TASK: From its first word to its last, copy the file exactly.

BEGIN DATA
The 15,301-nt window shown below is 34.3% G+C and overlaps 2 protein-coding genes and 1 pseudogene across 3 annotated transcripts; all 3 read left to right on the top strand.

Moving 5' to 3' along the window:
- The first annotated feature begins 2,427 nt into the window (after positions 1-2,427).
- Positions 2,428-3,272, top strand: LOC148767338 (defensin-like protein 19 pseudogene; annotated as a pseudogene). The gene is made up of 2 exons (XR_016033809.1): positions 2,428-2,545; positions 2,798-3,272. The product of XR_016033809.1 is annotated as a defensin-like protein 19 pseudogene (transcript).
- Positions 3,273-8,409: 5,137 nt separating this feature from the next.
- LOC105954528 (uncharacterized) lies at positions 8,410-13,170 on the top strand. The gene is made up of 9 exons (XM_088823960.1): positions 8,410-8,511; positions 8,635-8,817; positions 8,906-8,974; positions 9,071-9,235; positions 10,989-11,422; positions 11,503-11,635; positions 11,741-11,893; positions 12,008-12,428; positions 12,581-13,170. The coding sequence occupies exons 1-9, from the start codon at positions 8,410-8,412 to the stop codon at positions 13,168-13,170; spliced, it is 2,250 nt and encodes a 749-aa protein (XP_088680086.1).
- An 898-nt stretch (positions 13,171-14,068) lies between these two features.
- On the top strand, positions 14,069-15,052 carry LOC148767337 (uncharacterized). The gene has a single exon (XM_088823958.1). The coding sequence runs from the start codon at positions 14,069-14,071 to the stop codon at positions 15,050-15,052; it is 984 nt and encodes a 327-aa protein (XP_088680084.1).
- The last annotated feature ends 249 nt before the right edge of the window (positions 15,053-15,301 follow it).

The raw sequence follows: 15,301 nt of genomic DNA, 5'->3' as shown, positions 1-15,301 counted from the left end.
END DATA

The 15,301-nt window shown below is 34.3% G+C and overlaps 2 protein-coding genes and 1 pseudogene across 3 annotated transcripts; all 3 read left to right on the top strand.

Moving 5' to 3' along the window:
- The first annotated feature begins 2,427 nt into the window (after positions 1-2,427).
- Positions 2,428-3,272, top strand: LOC148767338 (defensin-like protein 19 pseudogene; annotated as a pseudogene). The gene is made up of 2 exons (XR_016033809.1): positions 2,428-2,545; positions 2,798-3,272. The product of XR_016033809.1 is annotated as a defensin-like protein 19 pseudogene (transcript).
- Positions 3,273-8,409: 5,137 nt separating this feature from the next.
- LOC105954528 (uncharacterized) lies at positions 8,410-13,170 on the top strand. The gene is made up of 9 exons (XM_088823960.1): positions 8,410-8,511; positions 8,635-8,817; positions 8,906-8,974; positions 9,071-9,235; positions 10,989-11,422; positions 11,503-11,635; positions 11,741-11,893; positions 12,008-12,428; positions 12,581-13,170. The coding sequence occupies exons 1-9, from the start codon at positions 8,410-8,412 to the stop codon at positions 13,168-13,170; spliced, it is 2,250 nt and encodes a 749-aa protein (XP_088680086.1).
- An 898-nt stretch (positions 13,171-14,068) lies between these two features.
- On the top strand, positions 14,069-15,052 carry LOC148767337 (uncharacterized). The gene has a single exon (XM_088823958.1). The coding sequence runs from the start codon at positions 14,069-14,071 to the stop codon at positions 15,050-15,052; it is 984 nt and encodes a 327-aa protein (XP_088680084.1).
- The last annotated feature ends 249 nt before the right edge of the window (positions 15,053-15,301 follow it).

The raw sequence follows: 15,301 nt of genomic DNA, 5'->3' as shown, positions 1-15,301 counted from the left end.